In arbitration proceedings and an anti-competition case against the Premier League, Newcastle allege outside influences affected the manner in which the organisation’s owners’ and directors’ test was applied. The Premier League refutes this, but Ashley has grasped yet another opportunity to publicly kick the administration.

His mention of “dark forces” was an act of pure effrontery. The club’s equivalent of the Sheriff of Nottingham was somehow trying to portray himself as Newcastle fans’ very own Robin Hood.

Ashley had the absolute audacity to ignore his 14 years as Newcastle owner, pretty much absolving himself of any culpability for the club’s standing. Perhaps, as Amanda Staveley herself has also alleged, there has been clandestine lobbying against the takeover, but that accounts for only a tiny fraction of why Newcastle are perennial relegation candidates.

For the most damaging “dark force” hanging over the club to have the temerity to even raise the notion of Newcastle becoming a “powerhouse” was infuriating, antagonistic and offensive.

It is as if the last 14 years have not existed, or at the very least, that he feels no personal connection to them.

newcastle-fc
Newcastle celebrate their surprise victory over Leicester (Photo: James Holyoak/MI News/NurPhoto via Getty Images)

The takeover saga has brought 14 months of neglect from a custodian desperate to cut his ties. But, place those into the broader context of the past 14 years, and neglect is still pretty much all you will find. He is grasping every opportunity possible to take on the Premier League legally right now, but the cruel irony is that he has never once attempted to take on the Premier League in a purely football sense.

He could have made Newcastle more appealing to players, managers, investors and supporters. He could have built a state-of-the-art training ground, invested in the academy, upgraded St James’ Park, appointed top-level managers and built a talented squad. He could have made Newcastle competitive, or at the very least competent, but he has chosen not to.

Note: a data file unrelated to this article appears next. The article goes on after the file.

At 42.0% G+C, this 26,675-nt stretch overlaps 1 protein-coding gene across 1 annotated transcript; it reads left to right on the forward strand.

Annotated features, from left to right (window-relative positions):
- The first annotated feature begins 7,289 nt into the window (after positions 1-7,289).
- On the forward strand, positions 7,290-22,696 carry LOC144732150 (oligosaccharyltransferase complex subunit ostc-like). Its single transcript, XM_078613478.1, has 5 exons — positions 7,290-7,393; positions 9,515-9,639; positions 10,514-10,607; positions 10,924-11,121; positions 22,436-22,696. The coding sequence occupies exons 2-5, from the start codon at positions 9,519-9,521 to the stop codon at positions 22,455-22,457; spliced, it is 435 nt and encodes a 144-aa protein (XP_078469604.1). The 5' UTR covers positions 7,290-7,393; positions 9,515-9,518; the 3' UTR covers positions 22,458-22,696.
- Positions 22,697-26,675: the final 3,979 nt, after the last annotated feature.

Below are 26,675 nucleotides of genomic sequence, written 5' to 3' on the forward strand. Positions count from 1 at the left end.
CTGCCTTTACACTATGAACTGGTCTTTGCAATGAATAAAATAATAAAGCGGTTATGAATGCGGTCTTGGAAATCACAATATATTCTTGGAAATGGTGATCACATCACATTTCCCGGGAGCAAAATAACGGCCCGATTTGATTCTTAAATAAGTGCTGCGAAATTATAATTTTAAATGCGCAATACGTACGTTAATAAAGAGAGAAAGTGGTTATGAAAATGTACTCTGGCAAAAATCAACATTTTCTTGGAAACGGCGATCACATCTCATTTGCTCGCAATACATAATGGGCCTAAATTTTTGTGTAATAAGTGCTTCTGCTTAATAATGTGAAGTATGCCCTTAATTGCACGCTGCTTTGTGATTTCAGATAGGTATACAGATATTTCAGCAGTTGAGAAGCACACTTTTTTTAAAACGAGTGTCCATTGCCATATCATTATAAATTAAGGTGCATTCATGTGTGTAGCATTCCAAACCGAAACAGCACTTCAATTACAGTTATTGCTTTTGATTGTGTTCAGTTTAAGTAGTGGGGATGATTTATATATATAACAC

Instead, Newcastle have declined in every way imaginable under his watch.

Although hardly a “powerhouse” previously, Newcastle were a regular top-eight club before Ashley.

Alongside tilts at the Premier League title under Sir John Hall and then Freddy Shepherd, they were an ever-present top-flight between 1993 and 2007, with an average finishing position of seventh. Only four times in 14 seasons did they fail to accrue 50 points or more, and in 11 of those, they qualified for some sort of European football, including featuring in at least the Champions League group stages two times.

There was always a sense of ambition, always a desire to improve. Each manager was appointed with silverware in mind. Even if that objective was never actually achieved, aspiration was constant.

Under Ashley, aspiration has been absent. There has almost been an aversion to it. When Newcastle played in the Europa League in 2012-13, the only continental campaign of Ashley’s tenure, the billionaire saw it as an inconvenience that did not deliver the lucrative returns of the Premier League. For much of his ownership, Ashley viewed domestic cup competitions with similar disdain.

Instead, lower mid-table mediocrity has become the goal, with an average finishing position of 13th during his 11 full seasons, with only one 50-point-plus campaign in the top flight. Twice, they have failed to achieve their pathetically low target, being relegated in 2008-09 and 2015-16, but there have been at least half a dozen further near-misses.

Remember, Newcastle were considered to be pretty much equal in status, if not arguably superior, to Tottenham Hotspur in 2007. Even if Tottenham’s European Super Leaguecredentials were widely mocked, the two clubs are now barely comparable.

Being a “powerhouse” would obviously be nice, but being even a moderately proficient sporting institution has proven beyond Ashley’s capabilities.

That is precisely why the win at Leicester was so exciting — it was so unusual. Seldom have Newcastle travelled to top-four opposition under Ashley and actually imposed themselves.

On reflection, that performance was exasperating because it offered a glimpse of what Newcastle could be, what they shouldbe. That should not be a once-in-a-season-if-we-are-lucky display; it should be what the club is striving for on a regular basis.